Genetically modified food

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Activity 1: Reading

If (like me) you only have a vague idea of what GM foods are then a good place to start is this straightforward introduction from NEWSROUND. I think it gives a good clear simple introduction. Read the pages and watch the TV report here.

Activity 2: Reading – how a plant is modified

Vocabulary you need to know to read about GM food in the next media clip:

to isolate
specific
gene
particular
trait
resistance
bacterium
tumour
particle
trigger
charactersitic


Take a look at this explanation and description of how plants are genetically modified here.


Here’s the tricky bit: using the vocabulary above, can you explain the process of modification??

Activity 3: Listening to British students talk about GM food

The following video was made by teenagers in a London school. Use a pen and paper and note down what the following people say about GM food. You could put a tick if they are in favour, a ? if they don’t know or a X if they are against GM food. Here.

Malaika
Josh
Zak
Ben
Jemma
Lara
Hashmi
John Grayson
Jack M
Chris
Jack B
Jamie
Chao
Marcus
Patrice
Zoe
Charlie

Activity 4: Background reading and academic vocabulary

OK, this is where things get interesting. We are working up to a short video documentary on GM seeds in India. Before we get there, read the background about farming in India. There is some excellent academic vocabulary in this piece. 

I suggest you:
1. Print the text out if you can because working off screen is easier.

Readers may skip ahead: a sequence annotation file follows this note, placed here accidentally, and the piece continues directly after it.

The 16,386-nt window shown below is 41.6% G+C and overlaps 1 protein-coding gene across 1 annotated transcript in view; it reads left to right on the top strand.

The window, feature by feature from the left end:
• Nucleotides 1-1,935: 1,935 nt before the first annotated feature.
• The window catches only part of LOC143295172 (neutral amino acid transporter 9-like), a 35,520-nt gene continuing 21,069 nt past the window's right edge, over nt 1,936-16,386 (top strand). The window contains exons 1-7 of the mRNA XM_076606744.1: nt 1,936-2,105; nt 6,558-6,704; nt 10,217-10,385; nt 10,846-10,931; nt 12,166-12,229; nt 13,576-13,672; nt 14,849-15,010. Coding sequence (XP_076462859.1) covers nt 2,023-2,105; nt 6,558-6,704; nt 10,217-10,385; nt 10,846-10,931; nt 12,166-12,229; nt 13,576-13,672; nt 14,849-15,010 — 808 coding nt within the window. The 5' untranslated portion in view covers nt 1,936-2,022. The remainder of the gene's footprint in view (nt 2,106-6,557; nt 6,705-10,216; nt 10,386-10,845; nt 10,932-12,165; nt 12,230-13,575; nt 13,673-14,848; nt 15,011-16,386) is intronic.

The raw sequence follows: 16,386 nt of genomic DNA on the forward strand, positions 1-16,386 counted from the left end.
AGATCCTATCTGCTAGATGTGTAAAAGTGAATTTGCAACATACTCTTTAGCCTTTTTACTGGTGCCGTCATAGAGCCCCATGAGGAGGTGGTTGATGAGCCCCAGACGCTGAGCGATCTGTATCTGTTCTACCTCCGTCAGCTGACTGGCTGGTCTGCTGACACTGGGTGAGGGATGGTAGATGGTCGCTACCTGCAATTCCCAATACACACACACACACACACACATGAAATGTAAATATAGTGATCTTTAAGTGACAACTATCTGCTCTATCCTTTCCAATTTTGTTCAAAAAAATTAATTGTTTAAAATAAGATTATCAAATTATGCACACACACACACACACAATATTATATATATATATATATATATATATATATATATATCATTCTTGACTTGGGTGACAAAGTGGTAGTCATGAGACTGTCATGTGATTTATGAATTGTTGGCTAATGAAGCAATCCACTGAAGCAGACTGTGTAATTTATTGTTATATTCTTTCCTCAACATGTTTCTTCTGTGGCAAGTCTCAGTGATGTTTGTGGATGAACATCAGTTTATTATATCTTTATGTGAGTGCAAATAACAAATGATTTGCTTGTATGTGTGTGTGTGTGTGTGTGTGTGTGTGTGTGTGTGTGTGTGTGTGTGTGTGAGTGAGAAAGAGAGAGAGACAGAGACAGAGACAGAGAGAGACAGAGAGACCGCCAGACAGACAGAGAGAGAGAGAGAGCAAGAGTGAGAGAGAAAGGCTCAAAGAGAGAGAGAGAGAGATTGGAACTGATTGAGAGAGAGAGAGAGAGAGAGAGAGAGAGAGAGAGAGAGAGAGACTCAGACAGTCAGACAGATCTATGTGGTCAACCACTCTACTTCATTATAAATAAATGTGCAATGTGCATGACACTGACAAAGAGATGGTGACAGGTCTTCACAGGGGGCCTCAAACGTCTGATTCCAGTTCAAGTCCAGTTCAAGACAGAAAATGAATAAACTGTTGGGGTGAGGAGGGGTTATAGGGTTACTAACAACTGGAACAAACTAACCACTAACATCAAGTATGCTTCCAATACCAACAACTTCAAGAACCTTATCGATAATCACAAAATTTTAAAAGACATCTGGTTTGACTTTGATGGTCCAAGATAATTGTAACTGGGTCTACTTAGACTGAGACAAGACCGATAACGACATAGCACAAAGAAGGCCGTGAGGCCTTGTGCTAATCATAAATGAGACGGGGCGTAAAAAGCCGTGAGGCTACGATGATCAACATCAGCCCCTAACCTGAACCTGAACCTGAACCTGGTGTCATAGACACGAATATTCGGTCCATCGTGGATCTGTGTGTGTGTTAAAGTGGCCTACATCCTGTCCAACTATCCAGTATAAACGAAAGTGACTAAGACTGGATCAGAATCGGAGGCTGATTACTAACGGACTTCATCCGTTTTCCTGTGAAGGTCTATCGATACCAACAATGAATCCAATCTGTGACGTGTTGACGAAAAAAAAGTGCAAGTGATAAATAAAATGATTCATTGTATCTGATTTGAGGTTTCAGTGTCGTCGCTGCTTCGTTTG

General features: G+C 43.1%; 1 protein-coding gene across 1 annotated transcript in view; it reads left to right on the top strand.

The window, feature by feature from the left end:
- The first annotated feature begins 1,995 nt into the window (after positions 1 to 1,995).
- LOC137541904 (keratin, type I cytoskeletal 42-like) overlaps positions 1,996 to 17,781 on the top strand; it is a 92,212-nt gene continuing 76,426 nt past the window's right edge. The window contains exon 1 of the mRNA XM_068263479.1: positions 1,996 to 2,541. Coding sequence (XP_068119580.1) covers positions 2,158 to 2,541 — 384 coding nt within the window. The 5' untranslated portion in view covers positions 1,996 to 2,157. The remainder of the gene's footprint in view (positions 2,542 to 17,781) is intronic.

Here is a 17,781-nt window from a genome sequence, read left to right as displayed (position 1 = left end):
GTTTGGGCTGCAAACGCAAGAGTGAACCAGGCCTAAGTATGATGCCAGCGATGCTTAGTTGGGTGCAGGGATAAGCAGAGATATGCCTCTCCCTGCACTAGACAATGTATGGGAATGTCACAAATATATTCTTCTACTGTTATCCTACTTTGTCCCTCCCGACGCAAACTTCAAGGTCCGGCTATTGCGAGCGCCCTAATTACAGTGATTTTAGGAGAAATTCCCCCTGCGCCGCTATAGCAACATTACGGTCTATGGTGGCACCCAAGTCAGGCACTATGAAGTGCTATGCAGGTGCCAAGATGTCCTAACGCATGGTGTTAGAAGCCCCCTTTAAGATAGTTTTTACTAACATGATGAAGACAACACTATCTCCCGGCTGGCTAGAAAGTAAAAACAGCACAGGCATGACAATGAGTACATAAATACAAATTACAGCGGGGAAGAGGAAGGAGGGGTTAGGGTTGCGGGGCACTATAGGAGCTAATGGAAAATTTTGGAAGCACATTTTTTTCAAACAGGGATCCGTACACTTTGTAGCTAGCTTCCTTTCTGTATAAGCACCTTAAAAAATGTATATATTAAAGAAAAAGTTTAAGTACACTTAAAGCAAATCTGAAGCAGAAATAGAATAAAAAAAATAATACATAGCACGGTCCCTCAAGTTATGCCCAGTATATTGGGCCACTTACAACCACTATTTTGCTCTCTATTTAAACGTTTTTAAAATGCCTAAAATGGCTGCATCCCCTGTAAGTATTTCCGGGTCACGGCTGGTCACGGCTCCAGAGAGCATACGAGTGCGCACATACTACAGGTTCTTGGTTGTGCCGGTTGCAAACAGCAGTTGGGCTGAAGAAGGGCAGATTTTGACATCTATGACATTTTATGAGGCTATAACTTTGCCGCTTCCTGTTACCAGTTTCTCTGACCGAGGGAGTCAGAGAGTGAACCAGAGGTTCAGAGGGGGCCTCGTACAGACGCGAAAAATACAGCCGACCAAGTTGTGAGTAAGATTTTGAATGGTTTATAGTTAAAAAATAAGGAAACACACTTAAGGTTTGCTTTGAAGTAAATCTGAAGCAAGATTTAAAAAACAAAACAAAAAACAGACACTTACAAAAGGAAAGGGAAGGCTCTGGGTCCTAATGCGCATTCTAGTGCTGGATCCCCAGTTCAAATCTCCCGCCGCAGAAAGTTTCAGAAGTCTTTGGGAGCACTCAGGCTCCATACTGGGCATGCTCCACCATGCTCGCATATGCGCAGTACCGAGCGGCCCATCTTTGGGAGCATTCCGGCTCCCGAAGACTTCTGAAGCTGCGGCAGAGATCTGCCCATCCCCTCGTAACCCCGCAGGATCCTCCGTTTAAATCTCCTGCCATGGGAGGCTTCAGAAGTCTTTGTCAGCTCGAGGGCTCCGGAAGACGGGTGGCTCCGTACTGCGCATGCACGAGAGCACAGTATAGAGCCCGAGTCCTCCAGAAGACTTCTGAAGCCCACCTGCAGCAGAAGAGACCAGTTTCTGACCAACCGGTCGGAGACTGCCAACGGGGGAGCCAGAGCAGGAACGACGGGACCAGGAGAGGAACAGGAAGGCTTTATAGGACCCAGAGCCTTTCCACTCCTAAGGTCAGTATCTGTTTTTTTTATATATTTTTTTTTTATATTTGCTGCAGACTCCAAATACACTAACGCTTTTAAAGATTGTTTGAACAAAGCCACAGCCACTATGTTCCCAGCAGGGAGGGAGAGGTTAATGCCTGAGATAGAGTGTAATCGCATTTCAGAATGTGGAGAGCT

2. Read the text, understanding as much as you can.
3. Underline words you don’t know and try to guess their meaning.
4. Use an advanced English learners dictionary to look up words.
5. Record new useful vocabulary in your vocabulary notebook!

The text is here.

Advanced students should be making sure that they can use these words: 

poverty
poverty line
attribute to
reform
imbalance
exacerbate
drought
chip in (not academic, informal, but tricky = contribute/give money, learn to recognise, but not use)
incentives
yield/high-yield
eliminate
irrigate
render
infertile
diversify
deteriorate
commit suicide

Activity 5: Watching a video

It is essential that you have done activity 4 before you do this one. Activity 4 sets the scene for the documentary and has a list of academic vocabulary that you should know for these lessons. The documentary claims that poor farmers in India have used Bt cotton (a genetically modified product) and are worse off than before. It is essential that you have done activity 4 before you do this one. Activity 4 sets the scene for the documentary and has a list of academic vocabulary that you should know for these lessons. The documentary claims that poor farmers in India have used Bt cotton (a genetically modified product) and are worse off than before. The video (and article which will help you understand it) is here. Text is below. Try it without the text first, and then refer to the text only when necessary. Post any questions you have.